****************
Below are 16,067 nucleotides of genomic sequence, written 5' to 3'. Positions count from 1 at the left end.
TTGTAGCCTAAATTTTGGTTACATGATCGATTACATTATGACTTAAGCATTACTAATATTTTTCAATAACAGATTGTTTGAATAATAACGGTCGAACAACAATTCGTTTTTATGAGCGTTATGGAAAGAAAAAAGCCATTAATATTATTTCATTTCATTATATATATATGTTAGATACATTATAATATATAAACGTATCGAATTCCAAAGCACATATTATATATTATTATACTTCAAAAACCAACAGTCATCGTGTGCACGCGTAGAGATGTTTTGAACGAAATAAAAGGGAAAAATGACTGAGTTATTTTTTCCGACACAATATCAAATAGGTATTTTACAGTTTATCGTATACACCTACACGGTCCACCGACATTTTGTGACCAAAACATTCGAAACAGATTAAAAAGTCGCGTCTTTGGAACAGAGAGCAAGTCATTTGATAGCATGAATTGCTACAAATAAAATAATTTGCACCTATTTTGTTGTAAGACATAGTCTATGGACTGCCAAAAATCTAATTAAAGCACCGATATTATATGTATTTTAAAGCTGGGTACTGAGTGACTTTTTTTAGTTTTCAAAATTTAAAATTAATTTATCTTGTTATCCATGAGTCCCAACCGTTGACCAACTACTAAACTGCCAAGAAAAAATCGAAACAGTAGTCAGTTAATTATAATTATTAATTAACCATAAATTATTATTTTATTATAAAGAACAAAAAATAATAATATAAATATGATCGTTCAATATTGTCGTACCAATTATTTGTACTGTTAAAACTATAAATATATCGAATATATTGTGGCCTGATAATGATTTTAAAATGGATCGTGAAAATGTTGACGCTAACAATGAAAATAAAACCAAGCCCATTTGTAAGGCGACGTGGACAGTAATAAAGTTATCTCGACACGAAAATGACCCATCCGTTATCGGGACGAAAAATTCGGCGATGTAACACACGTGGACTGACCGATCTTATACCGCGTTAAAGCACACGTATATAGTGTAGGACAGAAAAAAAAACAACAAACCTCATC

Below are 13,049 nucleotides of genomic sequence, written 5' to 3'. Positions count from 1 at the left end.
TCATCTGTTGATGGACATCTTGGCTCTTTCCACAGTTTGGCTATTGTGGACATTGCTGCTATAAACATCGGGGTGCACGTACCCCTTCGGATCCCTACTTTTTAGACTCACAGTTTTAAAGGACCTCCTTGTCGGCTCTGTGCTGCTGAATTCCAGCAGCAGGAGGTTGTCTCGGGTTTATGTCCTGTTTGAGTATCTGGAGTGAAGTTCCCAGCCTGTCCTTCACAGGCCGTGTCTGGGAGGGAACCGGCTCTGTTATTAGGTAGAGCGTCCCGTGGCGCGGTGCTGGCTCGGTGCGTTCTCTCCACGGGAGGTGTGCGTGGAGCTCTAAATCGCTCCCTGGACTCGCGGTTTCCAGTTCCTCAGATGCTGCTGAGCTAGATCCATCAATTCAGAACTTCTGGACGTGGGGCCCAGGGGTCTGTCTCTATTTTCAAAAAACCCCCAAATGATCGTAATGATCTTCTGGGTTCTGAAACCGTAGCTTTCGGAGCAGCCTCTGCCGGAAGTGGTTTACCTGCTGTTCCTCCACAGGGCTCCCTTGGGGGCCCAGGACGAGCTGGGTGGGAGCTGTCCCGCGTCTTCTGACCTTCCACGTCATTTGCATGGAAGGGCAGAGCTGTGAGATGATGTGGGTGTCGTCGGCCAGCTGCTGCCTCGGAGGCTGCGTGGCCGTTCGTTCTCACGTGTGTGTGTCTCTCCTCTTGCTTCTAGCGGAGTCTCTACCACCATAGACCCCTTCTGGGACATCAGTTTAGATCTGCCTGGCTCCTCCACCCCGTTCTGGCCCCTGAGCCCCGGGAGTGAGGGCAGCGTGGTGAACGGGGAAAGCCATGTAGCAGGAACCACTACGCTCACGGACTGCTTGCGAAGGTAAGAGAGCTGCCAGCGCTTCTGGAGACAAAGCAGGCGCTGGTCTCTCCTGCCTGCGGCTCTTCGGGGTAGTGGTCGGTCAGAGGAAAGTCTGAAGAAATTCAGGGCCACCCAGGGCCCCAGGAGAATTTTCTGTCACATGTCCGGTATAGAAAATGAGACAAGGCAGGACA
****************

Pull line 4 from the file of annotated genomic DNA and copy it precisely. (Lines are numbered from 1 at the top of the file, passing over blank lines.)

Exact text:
TCATCTGTTGATGGACATCTTGGCTCTTTCCACAGTTTGGCTATTGTGGACATTGCTGCTATAAACATCGGGGTGCACGTACCCCTTCGGATCCCTACTTTTTAGACTCACAGTTTTAAAGGACCTCCTTGTCGGCTCTGTGCTGCTGAATTCCAGCAGCAGGAGGTTGTCTCGGGTTTATGTCCTGTTTGAGTATCTGGAGTGAAGTTCCCAGCCTGTCCTTCACAGGCCGTGTCTGGGAGGGAACCGGCTCTGTTATTAGGTAGAGCGTCCCGTGGCGCGGTGCTGGCTCGGTGCGTTCTCTCCACGGGAGGTGTGCGTGGAGCTCTAAATCGCTCCCTGGACTCGCGGTTTCCAGTTCCTCAGATGCTGCTGAGCTAGATCCATCAATTCAGAACTTCTGGACGTGGGGCCCAGGGGTCTGTCTCTATTTTCAAAAAACCCCCAAATGATCGTAATGATCTTCTGGGTTCTGAAACCGTAGCTTTCGGAGCAGCCTCTGCCGGAAGTGGTTTACCTGCTGTTCCTCCACAGGGCTCCCTTGGGGGCCCAGGACGAGCTGGGTGGGAGCTGTCCCGCGTCTTCTGACCTTCCACGTCATTTGCATGGAAGGGCAGAGCTGTGAGATGATGTGGGTGTCGTCGGCCAGCTGCTGCCTCGGAGGCTGCGTGGCCGTTCGTTCTCACGTGTGTGTGTCTCTCCTCTTGCTTCTAGCGGAGTCTCTACCACCATAGACCCCTTCTGGGACATCAGTTTAGATCTGCCTGGCTCCTCCACCCCGTTCTGGCCCCTGAGCCCCGGGAGTGAGGGCAGCGTGGTGAACGGGGAAAGCCATGTAGCAGGAACCACTACGCTCACGGACTGCTTGCGAAGGTAAGAGAGCTGCCAGCGCTTCTGGAGACAAAGCAGGCGCTGGTCTCTCCTGCCTGCGGCTCTTCGGGGTAGTGGTCGGTCAGAGGAAAGTCTGAAGAAATTCAGGGCCACCCAGGGCCCCAGGAGAATTTTCTGTCACATGTCCGGTATAGAAAATGAGACAAGGCAGGACA